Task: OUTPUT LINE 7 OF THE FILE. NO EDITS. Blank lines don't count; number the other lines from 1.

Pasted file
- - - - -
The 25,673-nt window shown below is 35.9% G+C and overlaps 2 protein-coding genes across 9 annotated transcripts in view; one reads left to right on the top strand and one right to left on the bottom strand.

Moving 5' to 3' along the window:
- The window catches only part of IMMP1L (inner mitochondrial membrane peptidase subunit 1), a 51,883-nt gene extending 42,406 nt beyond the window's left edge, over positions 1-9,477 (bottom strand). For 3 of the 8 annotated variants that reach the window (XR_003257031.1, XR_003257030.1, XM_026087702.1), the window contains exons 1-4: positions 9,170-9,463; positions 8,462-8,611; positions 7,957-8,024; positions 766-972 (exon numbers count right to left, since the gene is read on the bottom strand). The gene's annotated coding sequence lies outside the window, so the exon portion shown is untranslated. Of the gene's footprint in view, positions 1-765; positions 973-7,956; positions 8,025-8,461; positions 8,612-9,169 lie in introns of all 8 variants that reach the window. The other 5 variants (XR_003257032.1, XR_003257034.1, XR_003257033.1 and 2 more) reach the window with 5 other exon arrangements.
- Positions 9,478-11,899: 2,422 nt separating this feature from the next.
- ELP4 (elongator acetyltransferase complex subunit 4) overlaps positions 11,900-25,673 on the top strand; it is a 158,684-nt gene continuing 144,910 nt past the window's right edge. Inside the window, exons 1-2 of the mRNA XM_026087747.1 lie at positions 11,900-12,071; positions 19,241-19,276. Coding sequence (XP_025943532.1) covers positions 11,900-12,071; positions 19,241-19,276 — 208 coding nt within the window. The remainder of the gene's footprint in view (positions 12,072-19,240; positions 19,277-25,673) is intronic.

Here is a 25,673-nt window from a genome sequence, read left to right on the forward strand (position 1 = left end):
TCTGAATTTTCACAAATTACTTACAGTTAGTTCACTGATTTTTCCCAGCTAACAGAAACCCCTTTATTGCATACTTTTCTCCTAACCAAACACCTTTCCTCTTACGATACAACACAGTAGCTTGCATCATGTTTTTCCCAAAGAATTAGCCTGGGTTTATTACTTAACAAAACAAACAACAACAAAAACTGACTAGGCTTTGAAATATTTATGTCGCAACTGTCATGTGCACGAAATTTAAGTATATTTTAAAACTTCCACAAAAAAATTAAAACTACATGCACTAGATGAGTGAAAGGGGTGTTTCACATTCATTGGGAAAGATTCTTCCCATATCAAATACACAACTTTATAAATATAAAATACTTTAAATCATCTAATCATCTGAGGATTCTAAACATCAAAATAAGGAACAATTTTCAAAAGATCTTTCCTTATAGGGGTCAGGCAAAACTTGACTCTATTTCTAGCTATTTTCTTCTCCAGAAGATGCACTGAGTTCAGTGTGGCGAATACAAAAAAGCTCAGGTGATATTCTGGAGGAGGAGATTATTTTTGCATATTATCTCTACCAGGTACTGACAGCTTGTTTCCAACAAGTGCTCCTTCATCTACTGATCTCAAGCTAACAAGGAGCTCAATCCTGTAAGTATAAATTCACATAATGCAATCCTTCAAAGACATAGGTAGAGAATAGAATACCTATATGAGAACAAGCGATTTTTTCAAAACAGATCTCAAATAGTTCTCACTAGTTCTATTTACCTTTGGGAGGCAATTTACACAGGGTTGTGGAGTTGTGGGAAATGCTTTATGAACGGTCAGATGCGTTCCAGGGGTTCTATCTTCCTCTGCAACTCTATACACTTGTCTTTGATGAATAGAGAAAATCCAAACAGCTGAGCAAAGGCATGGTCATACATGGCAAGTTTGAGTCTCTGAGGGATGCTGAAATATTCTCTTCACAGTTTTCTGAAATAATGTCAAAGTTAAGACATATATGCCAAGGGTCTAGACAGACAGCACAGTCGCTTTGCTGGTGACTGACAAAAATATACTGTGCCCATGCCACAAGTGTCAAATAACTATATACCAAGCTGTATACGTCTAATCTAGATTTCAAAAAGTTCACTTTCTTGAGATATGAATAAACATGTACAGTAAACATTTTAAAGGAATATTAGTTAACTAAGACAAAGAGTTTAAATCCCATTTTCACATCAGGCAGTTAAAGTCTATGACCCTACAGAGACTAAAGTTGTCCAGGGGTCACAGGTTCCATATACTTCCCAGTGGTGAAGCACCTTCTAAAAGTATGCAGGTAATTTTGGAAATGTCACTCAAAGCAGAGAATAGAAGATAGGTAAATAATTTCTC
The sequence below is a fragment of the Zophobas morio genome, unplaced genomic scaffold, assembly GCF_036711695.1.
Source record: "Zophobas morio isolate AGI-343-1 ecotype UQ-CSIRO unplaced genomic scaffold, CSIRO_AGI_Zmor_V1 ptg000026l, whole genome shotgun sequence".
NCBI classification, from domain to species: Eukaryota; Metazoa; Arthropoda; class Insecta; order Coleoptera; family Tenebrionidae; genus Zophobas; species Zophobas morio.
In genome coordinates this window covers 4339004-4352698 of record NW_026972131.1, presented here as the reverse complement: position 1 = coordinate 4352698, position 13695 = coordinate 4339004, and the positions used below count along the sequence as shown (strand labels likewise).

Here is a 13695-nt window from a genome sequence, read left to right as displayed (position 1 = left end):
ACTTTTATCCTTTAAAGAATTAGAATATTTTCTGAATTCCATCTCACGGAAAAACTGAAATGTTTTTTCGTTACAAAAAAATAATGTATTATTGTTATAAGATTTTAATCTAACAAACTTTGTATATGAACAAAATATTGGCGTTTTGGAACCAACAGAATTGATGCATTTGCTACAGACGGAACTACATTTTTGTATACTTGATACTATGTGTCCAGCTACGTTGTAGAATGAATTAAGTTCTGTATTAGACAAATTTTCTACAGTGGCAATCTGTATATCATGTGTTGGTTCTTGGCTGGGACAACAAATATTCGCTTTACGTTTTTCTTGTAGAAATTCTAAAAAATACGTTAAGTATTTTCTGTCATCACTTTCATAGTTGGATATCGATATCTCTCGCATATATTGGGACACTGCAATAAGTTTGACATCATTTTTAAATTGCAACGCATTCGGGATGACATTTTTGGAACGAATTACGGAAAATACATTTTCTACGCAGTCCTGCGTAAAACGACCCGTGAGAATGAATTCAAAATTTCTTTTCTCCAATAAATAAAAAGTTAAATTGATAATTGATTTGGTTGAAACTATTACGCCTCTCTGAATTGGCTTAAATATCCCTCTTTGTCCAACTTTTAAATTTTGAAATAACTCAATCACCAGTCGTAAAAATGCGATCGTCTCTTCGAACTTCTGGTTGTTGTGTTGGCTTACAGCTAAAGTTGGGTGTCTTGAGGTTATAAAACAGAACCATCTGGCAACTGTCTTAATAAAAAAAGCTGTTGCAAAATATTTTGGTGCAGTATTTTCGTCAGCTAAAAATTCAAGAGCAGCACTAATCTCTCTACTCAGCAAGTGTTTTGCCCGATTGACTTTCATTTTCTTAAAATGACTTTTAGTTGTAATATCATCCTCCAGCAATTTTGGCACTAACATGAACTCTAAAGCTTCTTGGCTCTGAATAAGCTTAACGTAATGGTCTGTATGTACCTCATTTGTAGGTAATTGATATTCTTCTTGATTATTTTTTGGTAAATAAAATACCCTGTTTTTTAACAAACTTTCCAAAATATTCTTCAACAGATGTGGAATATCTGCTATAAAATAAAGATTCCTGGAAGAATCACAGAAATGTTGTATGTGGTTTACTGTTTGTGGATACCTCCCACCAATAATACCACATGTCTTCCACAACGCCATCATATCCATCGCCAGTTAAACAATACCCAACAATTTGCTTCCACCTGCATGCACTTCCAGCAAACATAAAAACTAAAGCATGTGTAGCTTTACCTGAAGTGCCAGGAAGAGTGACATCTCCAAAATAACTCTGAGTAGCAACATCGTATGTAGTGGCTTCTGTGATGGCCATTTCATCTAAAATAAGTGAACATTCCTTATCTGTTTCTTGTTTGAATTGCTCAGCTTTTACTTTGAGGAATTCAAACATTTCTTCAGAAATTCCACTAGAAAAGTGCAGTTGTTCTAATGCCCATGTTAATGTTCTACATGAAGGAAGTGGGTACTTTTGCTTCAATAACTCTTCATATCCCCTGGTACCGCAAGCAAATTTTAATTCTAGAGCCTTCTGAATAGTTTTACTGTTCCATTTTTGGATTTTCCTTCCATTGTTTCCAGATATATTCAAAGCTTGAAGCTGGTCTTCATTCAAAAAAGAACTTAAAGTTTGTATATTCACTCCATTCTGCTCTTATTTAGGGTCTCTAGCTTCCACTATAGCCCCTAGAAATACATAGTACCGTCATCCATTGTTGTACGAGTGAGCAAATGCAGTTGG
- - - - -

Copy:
TCTGAATTTTCACAAATTACTTACAGTTAGTTCACTGATTTTTCCCAGCTAACAGAAACCCCTTTATTGCATACTTTTCTCCTAACCAAACACCTTTCCTCTTACGATACAACACAGTAGCTTGCATCATGTTTTTCCCAAAGAATTAGCCTGGGTTTATTACTTAACAAAACAAACAACAACAAAAACTGACTAGGCTTTGAAATATTTATGTCGCAACTGTCATGTGCACGAAATTTAAGTATATTTTAAAACTTCCACAAAAAAATTAAAACTACATGCACTAGATGAGTGAAAGGGGTGTTTCACATTCATTGGGAAAGATTCTTCCCATATCAAATACACAACTTTATAAATATAAAATACTTTAAATCATCTAATCATCTGAGGATTCTAAACATCAAAATAAGGAACAATTTTCAAAAGATCTTTCCTTATAGGGGTCAGGCAAAACTTGACTCTATTTCTAGCTATTTTCTTCTCCAGAAGATGCACTGAGTTCAGTGTGGCGAATACAAAAAAGCTCAGGTGATATTCTGGAGGAGGAGATTATTTTTGCATATTATCTCTACCAGGTACTGACAGCTTGTTTCCAACAAGTGCTCCTTCATCTACTGATCTCAAGCTAACAAGGAGCTCAATCCTGTAAGTATAAATTCACATAATGCAATCCTTCAAAGACATAGGTAGAGAATAGAATACCTATATGAGAACAAGCGATTTTTTCAAAACAGATCTCAAATAGTTCTCACTAGTTCTATTTACCTTTGGGAGGCAATTTACACAGGGTTGTGGAGTTGTGGGAAATGCTTTATGAACGGTCAGATGCGTTCCAGGGGTTCTATCTTCCTCTGCAACTCTATACACTTGTCTTTGATGAATAGAGAAAATCCAAACAGCTGAGCAAAGGCATGGTCATACATGGCAAGTTTGAGTCTCTGAGGGATGCTGAAATATTCTCTTCACAGTTTTCTGAAATAATGTCAAAGTTAAGACATATATGCCAAGGGTCTAGACAGACAGCACAGTCGCTTTGCTGGTGACTGACAAAAATATACTGTGCCCATGCCACAAGTGTCAAATAACTATATACCAAGCTGTATACGTCTAATCTAGATTTCAAAAAGTTCACTTTCTTGAGATATGAATAAACATGTACAGTAAACATTTTAAAGGAATATTAGTTAACTAAGACAAAGAGTTTAAATCCCATTTTCACATCAGGCAGTTAAAGTCTATGACCCTACAGAGACTAAAGTTGTCCAGGGGTCACAGGTTCCATATACTTCCCAGTGGTGAAGCACCTTCTAAAAGTATGCAGGTAATTTTGGAAATGTCACTCAAAGCAGAGAATAGAAGATAGGTAAATAATTTCTC